Sticking our neck out: Is magnetic resonance imaging needed to clear an obtunded patient's cervical spine?

Shevonne S. Satahoo, James S. Davis, George Garcia, Salman Alsafran, Reeni K. Pandya, Cheryl D. Richie, Fahim Habib, Luis Rivas, Nicholas Namias, Carl I Schulman

Research output: Contribution to journalArticle

9 Citations (Scopus)

Abstract

Background Evaluating the cervical spine in the obtunded trauma patient is a subject fraught with controversy. Some authors assert that a negative computed tomography (CT) scan is sufficient. Others argue that CT alone misses occult unstable injuries, and magnetic resonance imaging (MRI) will alter treatment. This study examines the data in an urban, county trauma center to determine if a negative cervical spine CT scan is sufficient to clear the obtunded trauma patient. Methods Records of all consecutive patients admitted to a level 1 trauma center from January 2000 to December 2011 were retrospectively analyzed. Patients directly admitted to the intensive care unit with a Glasgow Coma Scale score ≤13, contemporaneous CT and MRI, and a negative CT reading were included. The results of the cervical spine MRI were analyzed. Results A total of 309 patients had both CT and MRI, 107 (35%) of whom had negative CTs. Mean time between CT and MRI was 16 d. Of those patients, seven (7%) had positive acute traumatic findings on MRI. Findings included ligamentous injury, subluxation, and fracture. However, only two of these patients required surgical intervention. None had unstable injuries. Conclusions In the obtunded trauma patient with a negative cervical spine CT, obtaining an MRI does not appear to significantly alter management, and no unstable injuries were missed on CT scan. This should be taken into consideration given the current efforts at cost-containment in the health care system. It is one of the larger studies published to date.

Original languageEnglish
Pages (from-to)225-229
Number of pages5
JournalJournal of Surgical Research
Volume187
Issue number1
DOIs
StatePublished - Mar 1 2014

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Spine
Neck
Tomography
Magnetic Resonance Imaging
Wounds and Injuries
Trauma Centers
Glasgow Coma Scale
Cost Control
Intensive Care Units
Reading
Delivery of Health Care

Keywords

  • Cervical spine
  • CT
  • Imaging
  • MRI
  • Obtunded
  • Trauma

ASJC Scopus subject areas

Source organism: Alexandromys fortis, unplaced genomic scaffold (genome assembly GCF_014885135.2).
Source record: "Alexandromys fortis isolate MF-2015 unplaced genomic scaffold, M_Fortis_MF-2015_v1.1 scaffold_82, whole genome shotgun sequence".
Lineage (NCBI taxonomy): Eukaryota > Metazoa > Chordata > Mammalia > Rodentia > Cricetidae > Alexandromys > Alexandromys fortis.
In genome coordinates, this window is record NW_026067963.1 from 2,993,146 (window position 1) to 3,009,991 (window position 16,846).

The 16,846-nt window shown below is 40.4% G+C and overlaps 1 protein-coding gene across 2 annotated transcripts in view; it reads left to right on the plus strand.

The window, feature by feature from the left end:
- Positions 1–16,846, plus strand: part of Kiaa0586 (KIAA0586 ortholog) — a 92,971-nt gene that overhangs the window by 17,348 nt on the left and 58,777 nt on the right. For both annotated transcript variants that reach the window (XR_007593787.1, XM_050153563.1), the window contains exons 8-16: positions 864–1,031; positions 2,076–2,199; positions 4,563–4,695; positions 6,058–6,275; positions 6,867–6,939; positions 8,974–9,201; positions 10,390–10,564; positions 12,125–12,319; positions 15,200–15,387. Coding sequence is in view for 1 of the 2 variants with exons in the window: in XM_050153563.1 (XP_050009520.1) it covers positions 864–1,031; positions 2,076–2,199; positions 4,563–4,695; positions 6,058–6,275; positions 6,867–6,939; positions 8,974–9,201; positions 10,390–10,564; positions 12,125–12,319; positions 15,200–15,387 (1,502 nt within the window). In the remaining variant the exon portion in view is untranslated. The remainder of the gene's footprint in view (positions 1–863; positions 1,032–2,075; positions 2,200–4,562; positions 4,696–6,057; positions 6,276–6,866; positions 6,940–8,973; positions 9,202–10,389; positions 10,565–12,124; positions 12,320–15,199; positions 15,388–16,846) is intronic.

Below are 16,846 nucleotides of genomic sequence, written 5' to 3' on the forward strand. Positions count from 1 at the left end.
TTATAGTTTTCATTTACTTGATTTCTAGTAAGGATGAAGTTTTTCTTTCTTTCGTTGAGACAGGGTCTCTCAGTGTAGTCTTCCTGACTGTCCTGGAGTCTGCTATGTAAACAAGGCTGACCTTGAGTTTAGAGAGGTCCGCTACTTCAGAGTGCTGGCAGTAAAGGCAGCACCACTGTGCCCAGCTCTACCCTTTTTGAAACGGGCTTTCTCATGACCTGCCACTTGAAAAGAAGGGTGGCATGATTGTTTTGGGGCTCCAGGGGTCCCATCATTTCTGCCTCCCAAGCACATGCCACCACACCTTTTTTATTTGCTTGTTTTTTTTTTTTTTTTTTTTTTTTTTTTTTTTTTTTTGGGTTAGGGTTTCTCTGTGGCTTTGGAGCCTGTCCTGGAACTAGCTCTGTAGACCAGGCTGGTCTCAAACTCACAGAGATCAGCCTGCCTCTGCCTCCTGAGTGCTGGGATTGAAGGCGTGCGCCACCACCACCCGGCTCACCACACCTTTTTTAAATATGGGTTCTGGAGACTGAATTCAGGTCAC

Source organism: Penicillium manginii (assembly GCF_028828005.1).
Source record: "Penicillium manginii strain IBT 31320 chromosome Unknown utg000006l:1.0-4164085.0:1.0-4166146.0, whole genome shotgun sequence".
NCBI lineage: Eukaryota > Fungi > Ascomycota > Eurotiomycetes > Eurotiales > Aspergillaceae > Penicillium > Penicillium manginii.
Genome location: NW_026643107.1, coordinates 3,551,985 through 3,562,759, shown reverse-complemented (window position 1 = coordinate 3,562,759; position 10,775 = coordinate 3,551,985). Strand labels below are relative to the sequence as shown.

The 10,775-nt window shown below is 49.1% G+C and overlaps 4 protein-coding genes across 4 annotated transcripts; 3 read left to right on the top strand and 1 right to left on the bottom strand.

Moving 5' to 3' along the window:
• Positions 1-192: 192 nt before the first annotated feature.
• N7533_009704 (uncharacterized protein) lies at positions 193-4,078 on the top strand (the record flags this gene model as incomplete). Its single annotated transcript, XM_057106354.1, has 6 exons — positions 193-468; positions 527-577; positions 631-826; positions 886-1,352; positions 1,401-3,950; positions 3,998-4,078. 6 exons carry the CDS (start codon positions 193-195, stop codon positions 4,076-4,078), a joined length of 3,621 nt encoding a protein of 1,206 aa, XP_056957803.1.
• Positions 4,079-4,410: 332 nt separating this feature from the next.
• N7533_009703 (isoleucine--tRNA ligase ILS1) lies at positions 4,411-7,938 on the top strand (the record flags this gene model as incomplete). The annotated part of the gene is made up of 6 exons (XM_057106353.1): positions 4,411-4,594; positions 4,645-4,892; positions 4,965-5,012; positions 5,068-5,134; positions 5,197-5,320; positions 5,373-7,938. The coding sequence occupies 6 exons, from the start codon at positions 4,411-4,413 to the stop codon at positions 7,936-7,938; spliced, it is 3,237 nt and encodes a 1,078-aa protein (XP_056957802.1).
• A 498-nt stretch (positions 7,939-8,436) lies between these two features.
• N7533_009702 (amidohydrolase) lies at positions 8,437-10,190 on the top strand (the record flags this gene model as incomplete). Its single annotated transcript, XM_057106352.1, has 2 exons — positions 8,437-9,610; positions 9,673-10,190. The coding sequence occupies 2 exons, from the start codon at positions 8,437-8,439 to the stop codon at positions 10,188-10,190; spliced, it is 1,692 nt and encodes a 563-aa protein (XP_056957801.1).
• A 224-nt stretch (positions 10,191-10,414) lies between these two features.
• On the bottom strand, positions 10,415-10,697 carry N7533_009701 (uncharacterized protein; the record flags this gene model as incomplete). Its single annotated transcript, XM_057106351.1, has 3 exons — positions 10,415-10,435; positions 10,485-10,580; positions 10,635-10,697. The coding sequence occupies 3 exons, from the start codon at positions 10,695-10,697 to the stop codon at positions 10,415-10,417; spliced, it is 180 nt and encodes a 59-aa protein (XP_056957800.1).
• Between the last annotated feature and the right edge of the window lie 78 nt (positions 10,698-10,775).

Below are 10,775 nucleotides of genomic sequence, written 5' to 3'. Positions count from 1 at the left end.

• Surgery

Cite this

Sticking our neck out : Is magnetic resonance imaging needed to clear an obtunded patient's cervical spine? / Satahoo, Shevonne S.; Davis, James S.; Garcia, George; Alsafran, Salman; Pandya, Reeni K.; Richie, Cheryl D.; Habib, Fahim; Rivas, Luis; Namias, Nicholas; Schulman, Carl I.

In: Journal of Surgical Research, Vol. 187, No. 1, 01.03.2014, p. 225-229.

Research output: Contribution to journalArticle

Satahoo, Shevonne S. ; Davis, James S. ; Garcia, George ; Alsafran, Salman ; Pandya, Reeni K. ; Richie, Cheryl D. ; Habib, Fahim ; Rivas, Luis ; Namias, Nicholas ; Schulman, Carl I. / Sticking our neck out : Is magnetic resonance imaging needed to clear an obtunded patient's cervical spine?. In: Journal of Surgical Research. 2014 ; Vol. 187, No. 1. pp. 225-229.
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abstract = "Background Evaluating the cervical spine in the obtunded trauma patient is a subject fraught with controversy. Some authors assert that a negative computed tomography (CT) scan is sufficient. Others argue that CT alone misses occult unstable injuries, and magnetic resonance imaging (MRI) will alter treatment. This study examines the data in an urban, county trauma center to determine if a negative cervical spine CT scan is sufficient to clear the obtunded trauma patient. Methods Records of all consecutive patients admitted to a level 1 trauma center from January 2000 to December 2011 were retrospectively analyzed. Patients directly admitted to the intensive care unit with a Glasgow Coma Scale score ≤13, contemporaneous CT and MRI, and a negative CT reading were included. The results of the cervical spine MRI were analyzed. Results A total of 309 patients had both CT and MRI, 107 (35{\%}) of whom had negative CTs. Mean time between CT and MRI was 16 d. Of those patients, seven (7{\%}) had positive acute traumatic findings on MRI. Findings included ligamentous injury, subluxation, and fracture. However, only two of these patients required surgical intervention. None had unstable injuries. Conclusions In the obtunded trauma patient with a negative cervical spine CT, obtaining an MRI does not appear to significantly alter management, and no unstable injuries were missed on CT scan. This should be taken into consideration given the current efforts at cost-containment in the health care system. It is one of the larger studies published to date.",
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